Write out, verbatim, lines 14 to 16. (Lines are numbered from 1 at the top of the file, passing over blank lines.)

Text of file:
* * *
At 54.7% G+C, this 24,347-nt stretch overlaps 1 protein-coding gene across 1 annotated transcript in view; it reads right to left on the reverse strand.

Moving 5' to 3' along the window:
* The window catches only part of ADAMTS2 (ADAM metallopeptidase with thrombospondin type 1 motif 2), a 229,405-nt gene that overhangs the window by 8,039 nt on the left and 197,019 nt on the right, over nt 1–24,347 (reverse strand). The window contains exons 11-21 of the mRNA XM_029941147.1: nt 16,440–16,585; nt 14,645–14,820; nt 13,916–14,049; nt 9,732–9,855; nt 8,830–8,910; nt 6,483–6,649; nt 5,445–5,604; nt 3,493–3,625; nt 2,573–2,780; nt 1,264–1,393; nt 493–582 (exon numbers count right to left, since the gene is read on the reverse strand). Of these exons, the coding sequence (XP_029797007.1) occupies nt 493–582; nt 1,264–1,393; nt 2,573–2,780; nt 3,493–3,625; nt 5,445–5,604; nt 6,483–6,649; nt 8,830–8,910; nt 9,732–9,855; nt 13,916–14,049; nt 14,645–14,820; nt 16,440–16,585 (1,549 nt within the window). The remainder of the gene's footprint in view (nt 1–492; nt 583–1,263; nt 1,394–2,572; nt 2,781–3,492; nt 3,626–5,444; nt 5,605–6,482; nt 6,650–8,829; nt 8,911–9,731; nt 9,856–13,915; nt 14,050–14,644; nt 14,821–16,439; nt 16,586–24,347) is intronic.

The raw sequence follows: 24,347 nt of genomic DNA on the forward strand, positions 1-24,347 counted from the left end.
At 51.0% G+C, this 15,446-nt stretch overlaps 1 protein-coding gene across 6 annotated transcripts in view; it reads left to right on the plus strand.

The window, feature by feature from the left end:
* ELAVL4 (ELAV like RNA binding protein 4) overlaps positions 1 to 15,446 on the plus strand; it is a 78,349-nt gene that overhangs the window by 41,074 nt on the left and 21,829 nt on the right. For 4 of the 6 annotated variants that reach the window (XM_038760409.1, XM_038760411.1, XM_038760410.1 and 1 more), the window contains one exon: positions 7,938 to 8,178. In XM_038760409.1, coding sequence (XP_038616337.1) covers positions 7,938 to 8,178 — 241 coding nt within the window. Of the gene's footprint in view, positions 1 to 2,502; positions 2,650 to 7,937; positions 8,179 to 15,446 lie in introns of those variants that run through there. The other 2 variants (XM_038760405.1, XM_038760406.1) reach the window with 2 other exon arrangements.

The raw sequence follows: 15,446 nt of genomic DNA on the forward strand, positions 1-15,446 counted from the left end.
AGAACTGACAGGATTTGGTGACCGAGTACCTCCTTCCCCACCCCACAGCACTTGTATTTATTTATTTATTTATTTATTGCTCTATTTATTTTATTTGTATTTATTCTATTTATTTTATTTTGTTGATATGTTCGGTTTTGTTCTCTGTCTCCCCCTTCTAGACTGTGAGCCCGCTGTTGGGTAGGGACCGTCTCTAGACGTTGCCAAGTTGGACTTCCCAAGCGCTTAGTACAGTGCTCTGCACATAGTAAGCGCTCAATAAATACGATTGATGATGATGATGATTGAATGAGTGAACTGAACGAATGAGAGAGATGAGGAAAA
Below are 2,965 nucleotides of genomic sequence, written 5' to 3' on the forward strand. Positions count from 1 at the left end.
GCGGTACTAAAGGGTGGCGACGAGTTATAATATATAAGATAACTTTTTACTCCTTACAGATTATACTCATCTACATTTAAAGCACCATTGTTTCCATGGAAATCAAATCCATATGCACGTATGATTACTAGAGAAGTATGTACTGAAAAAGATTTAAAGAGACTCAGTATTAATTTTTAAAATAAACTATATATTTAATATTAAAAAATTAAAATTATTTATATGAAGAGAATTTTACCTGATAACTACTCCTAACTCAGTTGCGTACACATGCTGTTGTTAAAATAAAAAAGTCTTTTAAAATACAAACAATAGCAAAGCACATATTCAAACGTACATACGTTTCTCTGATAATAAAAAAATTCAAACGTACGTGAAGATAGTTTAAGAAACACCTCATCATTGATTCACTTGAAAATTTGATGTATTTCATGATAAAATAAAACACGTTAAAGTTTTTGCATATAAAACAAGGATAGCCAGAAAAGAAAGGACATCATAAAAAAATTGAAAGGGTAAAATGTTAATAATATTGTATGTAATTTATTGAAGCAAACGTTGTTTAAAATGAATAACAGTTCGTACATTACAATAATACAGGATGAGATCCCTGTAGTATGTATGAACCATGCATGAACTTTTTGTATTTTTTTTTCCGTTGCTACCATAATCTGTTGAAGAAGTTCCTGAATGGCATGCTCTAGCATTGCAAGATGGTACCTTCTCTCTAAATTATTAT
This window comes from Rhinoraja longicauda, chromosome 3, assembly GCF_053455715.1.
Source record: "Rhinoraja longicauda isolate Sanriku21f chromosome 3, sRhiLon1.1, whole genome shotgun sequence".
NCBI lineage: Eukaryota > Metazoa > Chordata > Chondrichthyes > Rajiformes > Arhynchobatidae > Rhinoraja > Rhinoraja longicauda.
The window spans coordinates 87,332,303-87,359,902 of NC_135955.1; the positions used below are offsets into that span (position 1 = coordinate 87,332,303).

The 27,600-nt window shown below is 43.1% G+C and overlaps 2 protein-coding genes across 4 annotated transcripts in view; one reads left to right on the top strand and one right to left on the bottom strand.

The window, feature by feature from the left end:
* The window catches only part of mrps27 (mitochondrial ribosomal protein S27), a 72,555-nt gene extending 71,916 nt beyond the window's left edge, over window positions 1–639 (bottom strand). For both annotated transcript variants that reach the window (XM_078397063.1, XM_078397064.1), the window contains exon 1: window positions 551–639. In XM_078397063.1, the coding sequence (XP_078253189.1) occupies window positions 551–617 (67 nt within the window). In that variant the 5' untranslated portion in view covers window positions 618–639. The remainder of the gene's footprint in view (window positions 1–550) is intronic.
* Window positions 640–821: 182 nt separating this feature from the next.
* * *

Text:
NCBI lineage: Eukaryota > Metazoa > Chordata > Chondrichthyes > Rajiformes > Arhynchobatidae > Rhinoraja > Rhinoraja longicauda.
The window spans coordinates 87,332,303-87,359,902 of NC_135955.1; the positions used below are offsets into that span (position 1 = coordinate 87,332,303).

The 27,600-nt window shown below is 43.1% G+C and overlaps 2 protein-coding genes across 4 annotated transcripts in view; one reads left to right on the top strand and one right to left on the bottom strand.